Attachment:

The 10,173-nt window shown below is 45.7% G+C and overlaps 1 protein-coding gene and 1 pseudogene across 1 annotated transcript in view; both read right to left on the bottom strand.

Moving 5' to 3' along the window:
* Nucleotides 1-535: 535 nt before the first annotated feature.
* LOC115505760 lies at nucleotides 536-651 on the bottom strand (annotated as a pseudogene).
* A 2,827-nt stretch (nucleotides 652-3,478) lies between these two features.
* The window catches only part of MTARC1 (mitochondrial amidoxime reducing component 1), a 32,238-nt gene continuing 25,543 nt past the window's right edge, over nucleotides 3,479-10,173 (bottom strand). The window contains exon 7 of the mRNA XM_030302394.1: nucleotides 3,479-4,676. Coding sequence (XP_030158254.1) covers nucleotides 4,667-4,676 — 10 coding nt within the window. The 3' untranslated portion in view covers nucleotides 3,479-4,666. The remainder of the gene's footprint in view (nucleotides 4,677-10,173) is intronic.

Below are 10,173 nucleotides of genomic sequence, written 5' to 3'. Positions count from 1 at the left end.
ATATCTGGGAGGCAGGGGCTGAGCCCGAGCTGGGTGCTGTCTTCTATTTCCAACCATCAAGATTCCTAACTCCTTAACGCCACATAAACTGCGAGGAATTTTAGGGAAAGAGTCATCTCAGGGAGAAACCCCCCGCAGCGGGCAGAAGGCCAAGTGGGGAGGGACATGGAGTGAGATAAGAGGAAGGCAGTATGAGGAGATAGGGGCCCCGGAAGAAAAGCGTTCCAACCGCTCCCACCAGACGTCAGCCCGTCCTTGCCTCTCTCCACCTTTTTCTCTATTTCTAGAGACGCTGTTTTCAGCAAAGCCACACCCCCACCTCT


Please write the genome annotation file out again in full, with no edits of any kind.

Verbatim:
The 10,173-nt window shown below is 45.7% G+C and overlaps 1 protein-coding gene and 1 pseudogene across 1 annotated transcript in view; both read right to left on the bottom strand.

Moving 5' to 3' along the window:
* Nucleotides 1-535: 535 nt before the first annotated feature.
* LOC115505760 lies at nucleotides 536-651 on the bottom strand (annotated as a pseudogene).
* A 2,827-nt stretch (nucleotides 652-3,478) lies between these two features.
* The window catches only part of MTARC1 (mitochondrial amidoxime reducing component 1), a 32,238-nt gene continuing 25,543 nt past the window's right edge, over nucleotides 3,479-10,173 (bottom strand). The window contains exon 7 of the mRNA XM_030302394.1: nucleotides 3,479-4,676. Coding sequence (XP_030158254.1) covers nucleotides 4,667-4,676 — 10 coding nt within the window. The 3' untranslated portion in view covers nucleotides 3,479-4,666. The remainder of the gene's footprint in view (nucleotides 4,677-10,173) is intronic.

Below are 10,173 nucleotides of genomic sequence, written 5' to 3'. Positions count from 1 at the left end.
ATATCTGGGAGGCAGGGGCTGAGCCCGAGCTGGGTGCTGTCTTCTATTTCCAACCATCAAGATTCCTAACTCCTTAACGCCACATAAACTGCGAGGAATTTTAGGGAAAGAGTCATCTCAGGGAGAAACCCCCCGCAGCGGGCAGAAGGCCAAGTGGGGAGGGACATGGAGTGAGATAAGAGGAAGGCAGTATGAGGAGATAGGGGCCCCGGAAGAAAAGCGTTCCAACCGCTCCCACCAGACGTCAGCCCGTCCTTGCCTCTCTCCACCTTTTTCTCTATTTCTAGAGACGCTGTTTTCAGCAAAGCCACACCCCCACCTCT